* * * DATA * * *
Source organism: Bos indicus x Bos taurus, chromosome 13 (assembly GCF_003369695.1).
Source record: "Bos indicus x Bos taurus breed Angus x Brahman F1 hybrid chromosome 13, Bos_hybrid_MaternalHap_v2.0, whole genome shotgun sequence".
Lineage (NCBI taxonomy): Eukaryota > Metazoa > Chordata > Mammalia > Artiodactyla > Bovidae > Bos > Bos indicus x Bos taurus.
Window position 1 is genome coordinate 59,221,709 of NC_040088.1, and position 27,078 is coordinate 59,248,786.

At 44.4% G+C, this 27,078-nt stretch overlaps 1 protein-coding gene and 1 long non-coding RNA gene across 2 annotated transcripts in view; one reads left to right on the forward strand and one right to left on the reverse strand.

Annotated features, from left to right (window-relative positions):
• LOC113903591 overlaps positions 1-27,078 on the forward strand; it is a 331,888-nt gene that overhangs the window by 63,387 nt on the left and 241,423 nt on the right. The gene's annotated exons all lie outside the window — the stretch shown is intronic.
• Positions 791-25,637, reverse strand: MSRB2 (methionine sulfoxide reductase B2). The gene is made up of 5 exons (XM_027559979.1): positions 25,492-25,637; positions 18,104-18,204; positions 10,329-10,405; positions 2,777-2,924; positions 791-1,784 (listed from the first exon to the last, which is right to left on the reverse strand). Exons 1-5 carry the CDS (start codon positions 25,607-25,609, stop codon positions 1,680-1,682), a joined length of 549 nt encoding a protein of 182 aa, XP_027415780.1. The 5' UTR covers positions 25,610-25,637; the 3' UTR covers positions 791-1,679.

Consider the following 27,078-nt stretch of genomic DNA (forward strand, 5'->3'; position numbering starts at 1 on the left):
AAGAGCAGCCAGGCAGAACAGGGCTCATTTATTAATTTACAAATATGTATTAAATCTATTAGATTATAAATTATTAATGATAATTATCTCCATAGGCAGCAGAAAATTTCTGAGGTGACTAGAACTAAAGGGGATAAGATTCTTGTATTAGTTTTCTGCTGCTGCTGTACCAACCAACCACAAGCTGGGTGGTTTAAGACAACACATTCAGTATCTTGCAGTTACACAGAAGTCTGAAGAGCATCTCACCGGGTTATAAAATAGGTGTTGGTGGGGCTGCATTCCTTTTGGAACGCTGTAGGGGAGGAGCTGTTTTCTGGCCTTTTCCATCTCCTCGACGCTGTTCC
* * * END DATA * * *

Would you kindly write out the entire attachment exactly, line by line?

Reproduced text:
Source organism: Bos indicus x Bos taurus, chromosome 13 (assembly GCF_003369695.1).
Source record: "Bos indicus x Bos taurus breed Angus x Brahman F1 hybrid chromosome 13, Bos_hybrid_MaternalHap_v2.0, whole genome shotgun sequence".
Lineage (NCBI taxonomy): Eukaryota > Metazoa > Chordata > Mammalia > Artiodactyla > Bovidae > Bos > Bos indicus x Bos taurus.
Window position 1 is genome coordinate 59,221,709 of NC_040088.1, and position 27,078 is coordinate 59,248,786.

At 44.4% G+C, this 27,078-nt stretch overlaps 1 protein-coding gene and 1 long non-coding RNA gene across 2 annotated transcripts in view; one reads left to right on the forward strand and one right to left on the reverse strand.

Annotated features, from left to right (window-relative positions):
• LOC113903591 overlaps positions 1-27,078 on the forward strand; it is a 331,888-nt gene that overhangs the window by 63,387 nt on the left and 241,423 nt on the right. The gene's annotated exons all lie outside the window — the stretch shown is intronic.
• Positions 791-25,637, reverse strand: MSRB2 (methionine sulfoxide reductase B2). The gene is made up of 5 exons (XM_027559979.1): positions 25,492-25,637; positions 18,104-18,204; positions 10,329-10,405; positions 2,777-2,924; positions 791-1,784 (listed from the first exon to the last, which is right to left on the reverse strand). Exons 1-5 carry the CDS (start codon positions 25,607-25,609, stop codon positions 1,680-1,682), a joined length of 549 nt encoding a protein of 182 aa, XP_027415780.1. The 5' UTR covers positions 25,610-25,637; the 3' UTR covers positions 791-1,679.

Consider the following 27,078-nt stretch of genomic DNA (forward strand, 5'->3'; position numbering starts at 1 on the left):
AAGAGCAGCCAGGCAGAACAGGGCTCATTTATTAATTTACAAATATGTATTAAATCTATTAGATTATAAATTATTAATGATAATTATCTCCATAGGCAGCAGAAAATTTCTGAGGTGACTAGAACTAAAGGGGATAAGATTCTTGTATTAGTTTTCTGCTGCTGCTGTACCAACCAACCACAAGCTGGGTGGTTTAAGACAACACATTCAGTATCTTGCAGTTACACAGAAGTCTGAAGAGCATCTCACCGGGTTATAAAATAGGTGTTGGTGGGGCTGCATTCCTTTTGGAACGCTGTAGGGGAGGAGCTGTTTTCTGGCCTTTTCCATCTCCTCGACGCTGTTCC